International Journal of Concrete Structures and Materials Vol.6 1976-0485 Shear-Strengthening of Reinforced & Prestressed Concrete Beams Using FRP: Part I - Review of Previous Research Moustapha Ibrahim Thomas H.-K. Kang Fiber-Reinforced Polymers (FRP) are used to enhance the behavior of structural components in either shear or flexure. The research conducted in this paper was mainly focused on the shear-strengthening of reinforced and prestressed concrete beams using FRP. The main objective of the research was to identify the parameters affecting the shear capacity provided by FRP and evaluate the accuracy of analytical models. A review of prior experimental data showed that the available analytical models used to estimate the added shear capacity of FRP struggle to provide a unified design equation that can predict accurately the shear contribution of externally applied FRP. In this study, the ACI 440.2R-081 model and the model developed by Triantafillou and Antonopoulos2 were compared with the prior experimental data. Both analytical models failed to provide a satisfactory prediction of the FRP shear capacity. This study provides insights into potential reasons for the unsatisfactory prediction. FRP; prestressed concrete; shear; strengthening; rehabilitation 1. Introduction Concrete structures deteriorate over time, and therefore implementing a design approach aimed at rehabilitating critical structural members such as beams, columns and bridge girders is necessary. One of the problems encountered in these critical members is their deficiency in sustaining the applied shear load over time. Fiber-Reinforced Polymers (FRP) are composite systems of fibers embedded in a polymeric matrix.3 Rehabilitation of Reinforced Concrete (RC) members using FRP was introduced more than two decades ago.4 Multiple studies, such as the ones conducted by Khalifa and Nanni,3 Bimal and Hiroshi,5 and Pellegrino and Modena,6,7 have shown that applying FRP to RC beams increases the overall shear capacity of a structural member. Due to the complex nature of shear design even in simple reinforced concrete beams, determining the exact contribution of the Fiber Reinforced Polymers in shear is still under investigation and the results thus far are not really converging toward a generalized prediction model. In order to better understand the behavior of FRP applied externally to an RC or prestressed concrete member, a literature review was conducted to assess the current state of the art for shear-strengthening of members using fiber-reinforced polymers (FRP), particularly carbon fiber-reinforced polymers (CFRP) which is the most common material used for shear-strengthening. The literature review was followed by an evaluation of the existing experimental data tested by other researchers and analytical models currently available for estimating the shear capacity provided by the FRP. 2. Review of research on shear-strengthening using FRP In this section, a review is presented regarding various experimental research programs dealing with the shear contribution of FRP, the most common material used for shear-strengthening of concrete beams. This section also assesses the current state of the art concerning FRP used for shear-strengthening concrete beams. 2.1 Influence of transverse reinforcement and shear span-to-depth ratio on CFRP efficiency Khalifa and Nanni3 tested twelve full-scale beams, of which eight had no transverse steel reinforcement in the shear span (SO series) and four specimens with transverse reinforcement in the shear span (SW series). All beams were designed to fail in shear. Two shear span-to-depth ratios (a’/d = 3 and 4) were used. The specimens were strengthened using continuous U-wraps, wraps bonded on the sides, and strips of U-wrapped CFRP (see Figure 1). All of these strengthening configurations were used with various fiber orientations. The authors studied the influence of shear span-to-depth ratio and internal steel reinforcement on the shear capacity of externally bonded CFRP sheets. Although specimens with transverse reinforcement showed a lower increase in shear capacity than similar specimens without transverse reinforcement in the shear span, the increase in shear capacity was significantly dependent on the shear span-to-depth ratio (a’/d). Khalifa and Nanni3 noted an 80% Fig. 1 Various FRP configurations (Adapted from Sas et al., 2009). increase for an (a’/d) of 4 compared to a 40% increase for an (a’/ d) of 3, given the same amount of transverse reinforcement in the shear span. The same observation was made for specimens without transverse reinforcement in the shear span [an 88% increase for an (a’/d) of 3 compared to a 138% increase for an (a’/d) of 4]. Khalifa and Nanni3 also noted that the maximum increase in shear capacity was recorded for the beam that had no transverse reinforcement and had one continuous U-wrapped CFRP ply with fibers oriented to 90o with respect to the beam axis. The conducted experimental program consistently shows that the externally bonded CFRP has greater effects on specimens without transverse reinforcement than specimens with transverse reinforcement. This finding was later confirmed by a similar study conducted by Pellegrino and Modena.6 They tested a total of eleven beams with and without transverse reinforcement. All tested beams had sidebonded CFRP sheets. Pellegrino and Modena6 concluded from the results they obtained that the effectiveness of CFRP reinforcement reduces when both steel and CFRP reinforcement are present. The increase in axial rigidity of the CFRP and the ratio between the stiffness of the transverse steel reinforcement and the stiffness of the CFRP sheet lowered the effectiveness of the CFRP. According to this review, it can be predicted that CFRP sheets would be more effective in beams without (or with less) transverse reinforcement than in similar beams with transverse reinforcement. 2.2 Shear failure mechanism of RC beams strengthened with CFRP Pellegrino and Modena6 conducted an experimental study to observe and evaluate the failure mechanism of beams strengthened with continuous side-bonded CFRP sheets. The parameter considered in the study was the stiffness ratio between transverse steel shear reinforcement and CFRP shear reinforcement (ρs,f). A typical shear-tensile failure pattern was observed for the control beam that had neither transverse nor CFRP shear reinforcement. Pellegrino and Modena6 observed that all tested specimens without transverse reinforcement presented a principal crack pattern in a subhorizontal direction near the support and with a direction of approximately 45o near the point of application of the load. The number of CFRP plies applied did not alter the cracking patterns of the beams. However, one layer of CFRP was enough to radically modify the failure mode of the beam, as was also the case for the beams strengthened with two or three layers. During the experimental program, delamination was the ultimate failure mode observed for RC beams without transverse reinforcement and strengthened with one, two or three layers of side-bonded CFRP. In the same experimental study, Pellegrino and Modena6 also tested specimens with transverse steel reinforcement. Specimens with ρs,f of 1.37 and strengthened with a single layer of CFRP exhibited failure due to shear cracking with an inclination of about 45º. The specimens showed cracking patterns similar to those of the beam without CFRP except for the increased ductile behavior near failure. Specimens that had transverse steel reinforcement with ρs,f of 0.46 or 0.68 showed cracks in the bonding zone of the sheet followed by a peeling off of the concrete cover. In similar experiments conducted by Khalifa and Nanni3 on beams with U-wraps, strips of CFRP or side-bonded CFRP, debonding was the failure mode at ultimate for all specimens that had strips of U-wrapped CFRP plies, whereas specimens strengthened with continuous U-wrapped CFRP failed by concrete splitting. Note that specimens with U-wraps or side bonds did not exhibit fracture or debonding from the concrete surface at ultimate.3 However, specimens with double layers of sheets tested by Bimal and Hiroshi5 showed rupture along the direction parallel to the CFRP fibers and the sheets did not debond from the concrete. The study also shows that debonding was not generally observed for beams strengthened with both vertically and horizontally aligned fibers. Only one beam strengthened with vertical plies showed debonding after concrete crushing. In specimens with a low sheet depth, final failure occurred in concrete due to one critical crack, whereas the beams with a higher sheet depth failed by concrete splitting and crushing. Sim et al.8 conducted an experiment to observe the shear failure mechanism of RC beams strengthened with Glass Fiber Reinforced Polymer (GFRP), Carbon Fiber Sheet (CFS) and CFRP. They observed that the strengthening material did not affect the shear cracking pattern of the RC beam. All beams failed following the typical diagonal shear cracking patterns (see Figure 2), which were observed in the specimens strengthened with vertical strips. The strengthening materials were torn at an angle perpendicular to the fiber orientation. They observed that specimens strengthened with a 45o CFRP strip did not have the typical diagonal shear cracking pattern observed in specimens strengthened with 90o or 0o fiber orientation, but rather it was found that the specimens strengthened with CFRP strips oriented at 45o developed shear cracks that progressed vertically to the bottom. 2.3 Behavior of RC beams shear-strengthened with various FRP types, sheet configurations and layouts Retrofit of concrete members with CFRP sheets is an efficient and cost-effective method. However, since the technique has been introduced, engineers have designed various sheet configurations for FRP, all of which have altered the behavior of the RC beam depending on how the FRP was applied. Bimal and Hiroshi5 tested eight beams that had different carbon fiber reinforced polymer (CFRP) sheet configurations and depths. All tested beams were designed to fail in shear. The beams used in the experimental program did not have any internal shear reinforcement in the shear span. Bimal and Hiroshi5 concluded that the rupture strength of a carbon fiber sheet with vertical fibers is greater than the rupture strength of a carbon fiber sheet with horizontal fibers. The experimental program also shows that the shear capacity of a beam tends not to increase proportionally with additional sheet layers, since the ultimate failure is governed by concrete cracking or splitting and by a loss of aggregate interlock. Following the experimental program, Bimal and Hiroshi5 found that increasing the sheet depth by 50% resulted in a 108% increase in shear capacity for specimens that had two CFRP sheets bonded on the sides. A 76% increase was also noted when the U-wrapped sheet depth was increased by 2 in. (a 50% increase from the original depth). Specimens strengthened with additional layers of sheet showed only a 3% increase in ultimate shear strength compared to similar specimens without additional layers of CFRP. The study showed that the extra layer of CFRP did not increase resistance but only allowed additional anchorage to the first layer. Along the same lines, Khalifa and Nanni3 reported that the increase in shear capacity was not proportional to the increase in CFRP amount. During the experimental study conducted by Khalifa and Nanni,3 specimens strengthened with 3 in. wide strips spaced at 5 in. exhibited the same failure mechanism and did not yield a significant increase in shear capacity compared to specimens strengthened with 2 in. wide strips spaced at 5 in. Note that even a 50% increase in the CFRP strip width did not generate a noticeable increase in the shear capacity of the beams. Sim et al.8 observed the behavior of RC beams shear-strengthened with GFRP, CFS and CFRP and came to the conclusion that interestingly the different strengthening material did not exhibit a relationship to the strengthening effect. Sim et al.8 also noticed that when beams were strengthened with a 45o fiber orientation, the strengthening effect was increased by more than 10% in each specimen compared to specimens with 90o fiber orientation. 2.4 Behavior of prestressed concrete beams shear-strengthened with CFRP Prestressed concrete (PC) is a widely used technique in construction, especially for bridge girders. For such structural members, repair is often needed when the bridge is sustaining cyclicly overloaded traffic. Researchers have started to shift their focus from repairing RC members to repairing PC members using external CFRP; however, there is a lack of research on shear-strengthening of the PC members with CFRP. Reed and Peterman9 conducted both flexural and shear tests on three full scale bridge girders that were replaced by the Kansas Department of Transportation. The three damaged girders were saw-cut in half longitudinally so that six single tee specimens were tested. Since an immediate bond-slip can be caused by an extended web shear crack into the transfer length,10 Reed and Peterman9 used two distinct setups for the shear test. They tested two girders with no overhang (NOH) and three girders with overhang (OH). This test setup provided an understanding of the influence of CFRP on the propagation of web shear cracks into the transfer length of the prestressing steel.9 The shear capacity results for the tested specimens showed that the NOH specimens failed by a bond-slip that was induced by shear crack propagating into the transfer zone of the prestressing reinforcement. On the other hand, the OH specimens showed a higher shear capacity than the NOH specimens. The increase was likely due to the longitudinal CFRP wrap holding the web shear cracks closed and increasing the shear contribution due to aggregate interlock. Another study conducted by Murphy et al.11 showed that the failure mode of PC girders strengthened in shear with externally bonded FRP was affected by the stiffness of top and bottom flanges and debonding of the FRP. 3. Assessment of previous experimental data and analytical models for CFRP shear contribution In this section, an interpretation of the available test data and a discussion of the current analytical approaches is presented. An interpretation of the available test data helps identify the parameters that have a certain impact on the shear contribution of CFRP. 3.1 Experimental data on key parameters influencing CFRP shear-strengthening Since the introduction of CFRP shear-strengthening techniques two or three decades ago, researchers have been compiling experimental data in order to better predict the shear contribution of CFRP. Traintafillou and Antonopoulos,16 Bousselham and Chaallal12 and Sas et al.13 have compiled a comprehensive list of experimental data from over 30 different studies conducted on RC beams, and the list was reorganized by Ibrahim Ary.14 The list has more than 150 beams strengthened with CFRP, Aramid FRP and GFRP. This section particularly investigates the parameters relevant only to beams strengthened with CFRP, and reexamines the compiled data in a different context. Note that this database comprehends a significant update from the one Bousselham and Chaallal12 assembled. The investigated parameters include the compressive strength of concrete, the internal transverse steel shear reinforcement, the longitudinal steel reinforcement, the shear span-to-depth ratio and the relationship between the applied CFRP configuration and the mode of failure. The data used for interpretation include T-shaped beams and rectangular beams. The increase in shear due to CFRP contribution is defined as follows: Fig. 3 Interaction between the compressive strength of concrete and increase in shear due to CFRP. ( 1 ) where Vf is the difference in shear capacity between the control specimen and the strengthened specimen and Vt is the total shear capacity of the beam. That increase was used as a basis for measuring the influence of the aforementioned parameters. Figure 3 shows the interaction between the compressive strength of concrete and the increase in shear due to CFRP. To quantify the effect of the compressive strength against the CFRP, the ratio of (Ef ρf / f’c2/3) was used, where Ef is the modulus of elasticity of the CFRP, ρf is the CFRP ratio and f’c is the compressive strength of the concrete. The general trend resulting from this graph is that the increase in shear due to CFRP appears to become more important as the ratio of (Ef ρf / f’c2/3) increases. This means that specimens constructed with a higher compressive strength exhibit a lower increase in shear capacity due to CFRP application. This trend is consistent up to a value of about (Ef ρf / f’c2/3 = 8). The interaction between transverse shear reinforcement and CFRP was quantified using the ratio of (Esρw / Ef ρf), where Es is the elastic modulus of steel reinforcement, ρw is the steel shear reinforcement ratio, Ef is the elastic modulus of the CFRP and ρf is the CFRP shear reinforcement ratio (see Figure 4). The general trend here is that the contribution in shear capacity of the CFRP decreases as the ratio of (Esρw / Ef ρf) increases. This means that the more internal steel reinforcement there is in a specimen, the less effective the increase in shear due to CFRP is. The interpretation of this graph was also confirmed by Khalifa and Nanni,3 who also found that the increase in shear was far more significant in specimens without transverse reinforcement than in specimens with transverse reinforcement. The shear span-to-depth ratio (a’/d) appears to be an influential parameter, where a’ is the shear span and d is the effective depth. Figure 5 shows that as the (a’/d) ratio increases, the effective shear contribution of the CFRP also increases. Also, the relation between the type of failure of the specimens and the (a’/d) ratio is notable. It is found from Figure 5 that most of the tested specimens with an (a’/d) less than or equal to 2.5 failed by CFRP fracture while specimens with an (a’/d) greater than or equal to 2.5 failed by FRP debonding. This information indicates that beams with a relatively short shear span tend to experience fracture of the CFRP during loading, whereas for beams with relatively longer shear span, the CFRP sheet is likely to debond from the concrete during loading. Additionally, Khalifa and Nanni3 also found that in some cases the increase in shear doubled for specimens having an (a’/d) of 4, compared with specimens with an (a’/d) of 3, regardless of internal shear reinforcement. This raises questions about the effectiveness of CFRP in deep beams since they have a lower (a’/d) (for a constant shear span distance of a’). Triantafillou15 linked the scale effect to the importance of the bond surface area. The deeper the beam is, the more important the CFRP contribution is to the shear resistance; therefore, the amount of CFRP may need to be substantially increased for the deep beams. More research would be needed for shear-strengthening of deep beams using CFRP. The longitudinal reinforcement, even though used mainly for flexural reinforcement, has a certain influence on the shear performance of CFRP. Figure 6 shows that the largest increase in shear due to CFRP was recorded in specimens with a small amount of longitudinal reinforcement. In specimens with longitudinal reinforcement, the increase in shear due to CFRP appears to be decreasing as the ratio of (Esρs / Ef ρf) increases up to a value of approximately 3. This means that the contribution of CFRP is reduced in specimens with a relatively large amount of longitudinal reinforcement. Figure 7 shows the strengthening configuration and the failure mode that resulted from 73 tested specimens. Note that 100% of the fully wrapped specimens failed in fracture regardless of the shear span-to-depth ratio. Since the specimens were fully Fig. 6 Interaction between longitudinal mild steel amount and increase in shear due to CFRP. wrapped, debonding of the CFRP was hardly observed. In the Uwrapped specimens (CFRP applied on three sides in a U shape), debonding was observed for 61% of the tested beams while a little over 1/3 of the total U-wrapped specimens showed fracture of the CFRP at failure. The side-attached specimens failed massively (95%) with the CFRP debonding from the concrete at failure, and only 5% of side-attached beams failed with the CFRP being fractured. Figure 7 also shows that debonding of the CFRP is a serious issue especially in side-attached specimens. The debonding appears not to be an issue for the fully wrapped specimens. A clear conclusion could not be drawn for the U-wrapped specimens probably because of the varied shear span-to-depth ratio which plays an important role in the failure mode of the tested specimens. 3.2 Assessment of existing analytical models estimating FRP shear contribution This subsection summarizes two analytical models: 1) the model in the ACI 440.2R-081 recommendations and 2) the model developed by Triantafillou and Antonopoulos.2 Both models have been developed to evaluate the shear contribution of externally bonded Fiber Reinforced Polymers (FRP). Assessment of the existing prediction models was based on a database of experimental results assembled by Triantafillou and Antonopoulos,2 Bousselham and Chaallal12 and Sas et al.,13 which was reorganized by Ibrahim Ary.14 Note that for general model assessment, data for all different kinds of FRP materials were included, not exclusively the CFRP. 3.2.1 Triantafillou and Antonopoulos model prediction Triantafillou and Antonopoulos2 defined the total shear contribution of the FRP as: 0.9 Vf = ------- ρf Ef ε febwd(1 + cotβ) sinβ γf rp ( 2 ) where γ frp is the partial safety factor for FRP (1.15 for carbon), bw is the web width of the member, ρf is the FRP area fraction, εfe is the effective strain in the FRP, Ef is the stiffness of FRP, β is the angle of fiber direction to the longitudinal axis of the member and Vf is the added shear capacity of the FRP. This analytical model introduced the effective strain (εfe) of the FRP into the prediction of the added shear capacity of FRP. Additionally, it also considers the type of FRP, the strengthening configuration and the effect of the concrete compressive strength on the effective FRP strain. The effective FRP strain for beams fully wrapped with FRP is defined as: ε fe = 0.17⎜⎛⎝ f--E--′c-f-2-ρ--⁄-f-⎟⎞⎠3- 0.3ε fu ( 3 ) and the effective FRP strain for beams side-attached or Uwrapped with FRP is defined as: ε fe = min 0.65⎝⎜⎛ f--E--′c-f-2-ρ--⁄-f-⎠⎟⎞3- 0.65 × 10–3, 0.17⎜⎝⎛ f--E--′c-f-2-ρ--⁄-f-⎟⎠⎞3- 0.3ε fu ( 4 ) Figure 8 shows a comparison of the values derived from the model developed by Triantafillou and Antonopoulos2 and the experimental values obtained, also comparing the different FRP configurations (i.e., side-attached, U-wrapped and fully wrapped). The first observation is that this model underestimates the shear contribution of FRP in fully wrapped specimens. For specimens strengthened with side-attached or U-wrapped FRP, Figure 8 shows that for most of the U-wrapped specimens, the model’s prediction is close to the experimental values and in most cases overestimates the contribution of FRP to the overall shear capacity of the beam. For side-attached specimens, the model’s prediction is not as good as for U-wrapped specimens. Since this model does not consider the bond mechanism between the FRP and concrete, an accurate prediction may not be possible.16 The accuracy of the model developed by Triantafillou and Antonopoulos2 in predicting the capacity of strengthened rectangular beams and T-beams is shown in Figure 9. The shear contribution of FRP in T-beams is overestimated by this prediction where Vf is the added shear capacity of the FRP, df is the effective depth of FRP, sf is the spacing of FRP strips, ffe is the effective tensile stress of FRP and Af is the area of FRP. In contrast to the method developed by Triantafillou and Antonopoulos,2 this analytical approach takes into account the bond mechanism that exists between the concrete and the applied external FRP. The contribution of the FRP to the overall shear is based on the fiber orientation and an assumed crack pattern.3 This method also uses the effective strain approach but with the exception of limiting the maximum strain that can be achieved by the FRP to 0.4%. This number is mainly based on several test results and experience from industry professionals. The ACI 4401 analytical approach introduced the bond-reduction coefficient (κv), which is a function of the concrete strength, the strengthening configuration and the stiffness of the FRP. The bond reduction coefficient (κv) is defined in ACI 440 as: where le is the active bond length defined as the length over which the majority of the bond stress is maintained, k1 is a modification factor that is a function of the concrete strength, k2 is a modification factor that is a function of the strengthening configuration and ε fu is the ultimate strain of the FRP. The effective strain derived from this method is defined as: k1 k2l κv = -------------e-- ≤ 0.75 468εfu εfe = κvεfu ≤ 0.004 model. The actual contribution of FRP is underestimated by this model only in few cases for T-beams. On the other hand, the model does a relatively decent job estimating the shear contribution of FRP in rectangular beams even though it still overestimates a good chunk of the rectangular beams. Overall, the Triantafillou and Antonopoulos model prediction is a good starting point for estimating the shear capacity of FRP in fully wrapped or Uwrapped rectangular beams. 3.2.2 ACI 440.2R-08 model prediction The ACI 440.2R -08 analytical approach defines the shear contribution of FRP as: Vf = -A---f---f-f-e--(---s--i--n----β----+-----c---o---s---β---)---d--f sf ( 5 ) ( 6 ) ( 7 ) Figure 10 shows a comparison between the ACI 4401 model prediction and the experimental values. The FRP shear contribution was compared for various strengthening configurations and Figure 10 clearly shows that the ACI model underestimates the FRP shear capacity of fully wrapped specimens. In the case of Uwrapped or side-attached specimens, the model presents scattered data around the experimental values, with most of the sideattached specimens being overestimated. This method, in comparison with Triantafillou and Antonopoulos’ analytical approach, shows more scattered data around the line. The ACI 4401 prediction appears to underestimate the FRP shear contribution in rectangular beams according to Figure 10. Most of the predictions derived from this model for rectangular beams are on the safe side of the line separating experimental values and theoretical values. This can be linked to the fact that the bond reduction factor along with consideration of the active bond length reduces the estimated value. In comparison with Triantafillou and Antonopoulos model, the ACI 4401 model prediction has a similar accuracy in estimating the FRP shear contribution in rectangular beams (see Figures 8 and 10). For T-beams, the model overestimates the contribution of FRP to the overall shear capacity of the specimen. This model appears to be more suitable for conservative design of fully wrapped rectangular specimens (see Figures 9 and 11). 4. Conclusions The use of Fiber Reinforced Polymers (FRP) for shear-strengthening of reinforced and prestressed concrete members is a widely used technique in the industry. In this study, using the compiled extensive prior data, the parameters affecting the shear capacity of externally bonded CFRP were identified and the accuracy of analytical models was evaluated. Based on this research, the following conclusions were drawn. The increase in shear due to CFRP is higher for a lower concrete compressive strength and/or for a lower amount of longitudinal reinforcement. The shear capacity of the CFRP decreases (i.e., CFRP is less effective) as the internal steel reinforcement is increased. Conversely, the capacity increases as the shear span-to-depth ratio is increased. Furthermore, the larger the shear span-to-depth ratio is, the more likely debonding will occur. The comparison with previous experimental data indicates that the accuracy of the model developed by Triantafillou and Antonopoulos2 in predicting the capacity of strengthened rectangular beams is relatively good, while the prediction for T-beams and some rectangular beams is not safe. A similar trend is the case for the ACI 4401 model, though showing more scatter than the Triantafillou and Antonopoulos model. Both models can be conservatively used for the fully wrapped FRP, though this application is not common. However, both models are not safe to be applied to the side-attached FRP. Acknowledgements The work presented in this paper was supported by U.S. DOTRITA grant under No. DTRT06-G-0016/OTCREOS10.1-21. The authors would like to thank the second author’s undergraduate students, Deanna Quickle and Caroline Weston, for their active participation in the FRP research program at the University of Oklahoma. The views expressed are those of the authors, and do not necessarily represent those of the sponsor. 1. ACI Committee 440, “ Guide for the Design and Construction of Externally Bonded FRP Systems for Strengthening Concrete Structures (ACI 440 .2R- 08 ),” American Concrete Institute, Farmington Hills, MI, 2008 , pp. 76 . 2. Triantafillou , T. C. , and Antonopoulos , C. P. , “ Design of Concrete Flexural Members Strengthened in Shear with FRP,” ASCE Journal of Composites for Construction , Vol. 4 , No. 4 , 2000 , pp. 198 ~ 205 . 3. Khalifa , A. , and Nanni , A. “ Rehabilitation of Rectangular Simply Supported RC Beams with Shear Deficiencies Using CFRP Composites,” Construction and Building Materials , Vol. 16 , No. 3 , 2002 , pp. 135 ~ 146 . 4. Kansara , K. D. , Ibell , T. J. , Darby , A. P. , and Everden , M. , “ Interpreting Conservativeness in Design Criteria for Flexural Strengthening of RC Structures Using Externally Bonded FRP ,” International Journal of Concrete Structures and Materials , Vol. 4 , No. 1 , 2010 , pp. 25 ~ 36 . 5. Bimal , B. A. and Hiroshi , M. , “ Behavior of Concrete Beams Strengthened in Shear with Carbon-Fiber Sheets,” ASCE Journal of Composites for Construction , Vol. 8 , No. 3 , 2004 , pp. 258 ~ 264 . 6. Pellegrino , C. and Modena , C. , “ Fiber-Reinforced Polymer Shear Strengthening of Reinforced Concrete Beams With Transverse Steel Reinforcement , ” Journal of Composites for Construction , Vol. 6 , No. 2 , 2002 , pp. 104 ~ 111 . 7. Pellegrino , C. and Modena , C. , “ Fiber-Reinforced Polymer Shear Strengthening of Reinforced Concrete Beams: Experimental Study and analytical Modeling,” ACI Structural Journal , Vol. 103 , No. 5 , 2006 , pp. 720 ~ 728 . 8. Sim , J. , Kim , G. , Park , C. , and Ju , M. , “ Shear Strengthening Effects with Varying Types of FRP Materials and Strengthening Methods,” ACI Special Publication , SP- 230 , 7th International Symposium on Fiber-Reinforced Polymer ( FRP) Reinforcement for Concrete Structures , 2005 , pp. 1665 ~ 1680 . 9. Reed , E. and Peterman , J., “ Evaluation of Prestressed Concrete Girders Strengthened with Carbon Fiber Reinforced Polymer Sheets,” ASCE Journal of Bridge Engineering , Vol. 9 , No. 2 , 2004 , pp. 185 ~ 192 . 10. Russell , B. , and Burns , N., ' 'Design Guidelines for Transfer, Development, and Debonding of Large Diameter Seven Wire Strands in Pretensioned Concrete Girders,” Texas Department of Transportation in Cooperation with Federal Highway Administration , Research Report No. 1210-5F , 1993 , pp. 464 . 11. Murphy , M. , Belarbi , A. , and Bae , W. , “ Shear Strengthening of Prestressed Concrete Girders with Externally Bonded CFRP Sheets,” Proceedings of 9th International Symposium on Fiber Reinforced Polymer Reinforcement for Concrete Structures , Sydney, Australia, 2009 . 12. Bousselham , A. and Chaallal , O. , “ Shear Strengthening of Reinforced Concrete Beams with Fiber-Reinforced Polymer: Assessment of Influencing Parameters and Required Research, ” ACI Structural Journal , Vol. 101 , No. 2 , 2004 , pp. 219 ~ 227 . 13. Sas , G. , Täljsten , B. , Barros , J. , Lima , J. , and Carolin , A. , “ Are Available Models Reliable for Predicting the FRP Contribution to the Shear Resistance of RC Beams?,” ASCE Journal of Composites for Construction , Vol. 13 , No. 6 , 2009 , pp. 514 ~ 534 . 14. Ibrahim Ary , M. , “ Shear Strengthening of Prestressed Concrete I-Beams Using Carbon Fiber-Reinforced Polymers,” Master's thesis , School of Civil Engineering and Environmental Science, The University of Oklahoma, Norman, 2011 , pp. 96 . 15. Triantafillou , T. C., “ Shear Strengthening of Reinforced Concrete Beams Using Epoxy-Bonded FRP Composites,” ACI Structural Journal , Vol. 95 , No. 2 , 1998 , pp. 107 ~ 115 . 16. Belarbi , A. , Bae , W. , and Tumialan , R., “ Toward Design Guidelines for Shear Strengthening of Concrete Structures Using Externally Bonded FRP Systems,” Proceedings of the Advanced Composites in Construction , University of Bath, Bath, United Kingdom, 2007 .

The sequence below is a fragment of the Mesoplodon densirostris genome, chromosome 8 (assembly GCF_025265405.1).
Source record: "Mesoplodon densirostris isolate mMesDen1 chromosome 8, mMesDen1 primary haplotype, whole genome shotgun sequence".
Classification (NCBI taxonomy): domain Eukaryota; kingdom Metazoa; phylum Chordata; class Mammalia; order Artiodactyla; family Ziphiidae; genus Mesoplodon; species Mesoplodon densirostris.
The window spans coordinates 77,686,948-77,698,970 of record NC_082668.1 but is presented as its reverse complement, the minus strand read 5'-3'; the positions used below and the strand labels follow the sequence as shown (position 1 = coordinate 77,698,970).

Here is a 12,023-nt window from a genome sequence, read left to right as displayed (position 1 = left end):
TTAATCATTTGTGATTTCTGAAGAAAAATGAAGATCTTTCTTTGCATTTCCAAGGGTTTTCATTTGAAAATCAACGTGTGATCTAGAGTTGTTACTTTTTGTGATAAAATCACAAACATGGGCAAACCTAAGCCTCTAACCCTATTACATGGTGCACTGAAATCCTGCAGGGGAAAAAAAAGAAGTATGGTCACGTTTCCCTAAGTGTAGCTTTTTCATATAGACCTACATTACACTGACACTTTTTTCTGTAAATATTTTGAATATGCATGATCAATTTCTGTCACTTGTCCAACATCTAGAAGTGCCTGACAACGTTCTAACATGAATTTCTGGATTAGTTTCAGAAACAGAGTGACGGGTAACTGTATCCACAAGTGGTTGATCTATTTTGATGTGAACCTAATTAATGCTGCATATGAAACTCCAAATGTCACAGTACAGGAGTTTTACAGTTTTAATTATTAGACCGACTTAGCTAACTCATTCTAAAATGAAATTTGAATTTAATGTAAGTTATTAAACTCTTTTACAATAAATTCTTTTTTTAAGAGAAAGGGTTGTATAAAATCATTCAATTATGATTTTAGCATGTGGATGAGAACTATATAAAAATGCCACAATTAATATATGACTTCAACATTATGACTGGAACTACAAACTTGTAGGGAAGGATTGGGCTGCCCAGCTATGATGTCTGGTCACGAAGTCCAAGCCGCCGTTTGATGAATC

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Moustapha Ibrahim Ary, Thomas H. -K. Kang. Shear-strengthening of reinforced & prestressed concrete beams using FRP: Part I — Review of previous research, International Journal of Concrete Structures and Materials, 2012, 41-47, DOI: 10.1007/s40069-012-0004-1